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article imageFrance and Germany inch towards compromise on eurozone reform

By Etienne BALMER, Clare BYRNE (AFP)     Jun 10, 2018 in World

France and Germany made "significant progress" towards an agreement on eurozone reforms at marathon talks in Paris this weekend, French Finance Minister Bruno Le Maire said Sunday.

Le Maire spent nearly 14 hours holed up with his German counterpart Olaf Scholz at a Paris hotel on Saturday, a French government source told AFP.

Le Maire tweeted pictures of what he called "a long night of negotiation" that had produced "significant progress" on a roadmap for the future of the eurozone.

He said he and Scholz would hold a last round of talks this week on proposals to be put to a joint Franco-German ministerial meeting on June 19.

Scholz, also writing on Twitter, described the meeting as "interesting" without giving further details.

Paris and Berlin are racing to bridge the gap between Macron's vision of grand EU reforms and Chancellor Angela Merkel's more prudent approach by a crunch eurozone summit on the issue on June 29.

"We still have work to do," the French source said.

"There is agreement on nothing until there is agreement on everything."

Macron is on a drive to reconcile Europeans with the European Union after years of austerity and mass migrant flows have helped fuel the rise of anti-immigrant and nationalist parties.

He has seized on Britain's vote to leave the bloc as a chance for closer integration, with the aim of adopting sweeping changes before European elections in May 2019.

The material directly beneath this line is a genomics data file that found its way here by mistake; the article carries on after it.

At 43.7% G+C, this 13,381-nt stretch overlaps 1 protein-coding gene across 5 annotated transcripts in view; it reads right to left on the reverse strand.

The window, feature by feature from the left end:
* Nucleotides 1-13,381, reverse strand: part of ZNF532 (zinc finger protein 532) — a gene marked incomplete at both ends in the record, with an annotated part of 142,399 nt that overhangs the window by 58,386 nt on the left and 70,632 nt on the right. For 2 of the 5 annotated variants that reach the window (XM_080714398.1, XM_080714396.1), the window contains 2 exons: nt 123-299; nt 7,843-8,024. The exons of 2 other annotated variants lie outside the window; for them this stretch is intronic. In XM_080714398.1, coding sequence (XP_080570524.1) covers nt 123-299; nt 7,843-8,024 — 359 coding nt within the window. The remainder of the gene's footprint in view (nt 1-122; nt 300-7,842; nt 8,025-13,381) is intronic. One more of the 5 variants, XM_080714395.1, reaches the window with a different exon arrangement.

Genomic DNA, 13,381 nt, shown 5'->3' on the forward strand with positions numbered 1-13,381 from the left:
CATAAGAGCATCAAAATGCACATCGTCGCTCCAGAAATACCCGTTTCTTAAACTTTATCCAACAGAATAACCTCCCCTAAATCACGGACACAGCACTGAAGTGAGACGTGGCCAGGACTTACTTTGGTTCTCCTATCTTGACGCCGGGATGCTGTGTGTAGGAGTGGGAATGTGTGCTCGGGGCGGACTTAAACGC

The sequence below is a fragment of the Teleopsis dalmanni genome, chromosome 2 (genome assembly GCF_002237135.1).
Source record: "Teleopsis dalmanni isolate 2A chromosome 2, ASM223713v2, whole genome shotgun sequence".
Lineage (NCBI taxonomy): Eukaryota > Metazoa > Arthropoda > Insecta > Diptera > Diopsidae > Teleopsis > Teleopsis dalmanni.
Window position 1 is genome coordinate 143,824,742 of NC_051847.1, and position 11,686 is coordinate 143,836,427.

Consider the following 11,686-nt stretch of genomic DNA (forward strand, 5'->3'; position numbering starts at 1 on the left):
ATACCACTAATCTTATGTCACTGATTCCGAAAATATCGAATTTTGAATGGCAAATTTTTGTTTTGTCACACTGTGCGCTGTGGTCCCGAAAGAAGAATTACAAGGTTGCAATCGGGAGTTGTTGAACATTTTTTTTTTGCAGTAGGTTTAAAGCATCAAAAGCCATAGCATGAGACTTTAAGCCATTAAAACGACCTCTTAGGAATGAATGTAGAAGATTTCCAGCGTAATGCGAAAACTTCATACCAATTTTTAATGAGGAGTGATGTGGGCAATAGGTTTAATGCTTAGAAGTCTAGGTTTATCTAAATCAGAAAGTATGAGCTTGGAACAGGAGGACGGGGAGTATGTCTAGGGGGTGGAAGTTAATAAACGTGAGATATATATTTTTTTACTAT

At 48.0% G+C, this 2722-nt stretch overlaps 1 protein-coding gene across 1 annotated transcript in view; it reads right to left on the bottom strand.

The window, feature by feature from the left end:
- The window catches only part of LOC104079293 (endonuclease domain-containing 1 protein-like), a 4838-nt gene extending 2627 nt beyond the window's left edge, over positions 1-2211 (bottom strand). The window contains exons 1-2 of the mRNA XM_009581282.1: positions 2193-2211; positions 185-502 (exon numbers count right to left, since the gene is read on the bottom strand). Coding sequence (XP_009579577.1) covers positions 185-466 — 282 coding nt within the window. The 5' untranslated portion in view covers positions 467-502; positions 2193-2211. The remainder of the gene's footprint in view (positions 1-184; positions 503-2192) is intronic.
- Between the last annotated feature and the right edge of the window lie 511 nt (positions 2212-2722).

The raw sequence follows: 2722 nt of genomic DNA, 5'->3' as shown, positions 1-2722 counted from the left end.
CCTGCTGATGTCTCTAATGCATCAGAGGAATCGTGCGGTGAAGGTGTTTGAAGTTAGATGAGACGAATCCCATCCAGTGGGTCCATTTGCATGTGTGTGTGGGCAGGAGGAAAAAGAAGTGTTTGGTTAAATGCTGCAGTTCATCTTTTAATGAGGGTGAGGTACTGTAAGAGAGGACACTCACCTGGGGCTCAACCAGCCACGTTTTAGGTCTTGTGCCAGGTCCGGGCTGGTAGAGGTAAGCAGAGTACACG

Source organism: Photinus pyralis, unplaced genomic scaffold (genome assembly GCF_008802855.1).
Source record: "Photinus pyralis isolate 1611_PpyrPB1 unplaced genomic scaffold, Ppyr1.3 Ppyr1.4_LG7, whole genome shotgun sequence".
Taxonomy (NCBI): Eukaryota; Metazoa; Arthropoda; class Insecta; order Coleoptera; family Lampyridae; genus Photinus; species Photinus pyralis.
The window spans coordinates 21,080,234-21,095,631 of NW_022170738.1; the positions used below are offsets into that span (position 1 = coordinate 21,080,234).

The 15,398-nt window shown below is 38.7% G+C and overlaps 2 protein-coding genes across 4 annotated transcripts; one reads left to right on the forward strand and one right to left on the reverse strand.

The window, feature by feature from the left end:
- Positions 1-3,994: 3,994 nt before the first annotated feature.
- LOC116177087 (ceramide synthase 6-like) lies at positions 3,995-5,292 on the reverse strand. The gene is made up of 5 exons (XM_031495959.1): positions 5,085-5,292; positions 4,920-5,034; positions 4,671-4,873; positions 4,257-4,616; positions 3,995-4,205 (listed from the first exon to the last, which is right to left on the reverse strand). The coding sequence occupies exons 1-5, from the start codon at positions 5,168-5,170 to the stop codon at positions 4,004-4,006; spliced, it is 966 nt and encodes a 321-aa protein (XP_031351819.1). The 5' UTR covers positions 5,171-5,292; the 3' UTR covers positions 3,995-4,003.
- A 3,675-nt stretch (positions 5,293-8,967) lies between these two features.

But Germany and other northern European states have baulked at his calls to give the eurozone its own big budget, fearing the more fiscally prudent north will have to pick up the tab for overspending by the more profligate south.

In an interview last weekend, days after a eurosceptic government took office in Italy, Merkel made some concessions.

- 'Historic opportunity' -

She said the eurozone's top economy would support Macron's call for an investment fund to help poorer European countries catch up in the areas of science, technology and innovation.

But the size of the fund remains a major bone of contention, with Merkel saying it should be "at the lower end of the double-digit billions of euros range" while Macron has called for a budget amounting to "the equivalent of several points of the GDP of the eurozone".

Merkel also detailed her proposals to upgrade the eurozone's bailout fund into a European Monetary Fund -- under strict lending conditions and on condition that member states retain oversight over the body.

Macron's office welcomed the concessions but during a visit to Berlin on Friday Le Maire called on Germany "to go further".

"It is a courageous response that goes in the right direction," Le Maire told AFP.

"Is it sufficient? No. We think you have to go further and that this is a unique, historic opportunity to make very significant progress toward better integration of the eurozone," he said.

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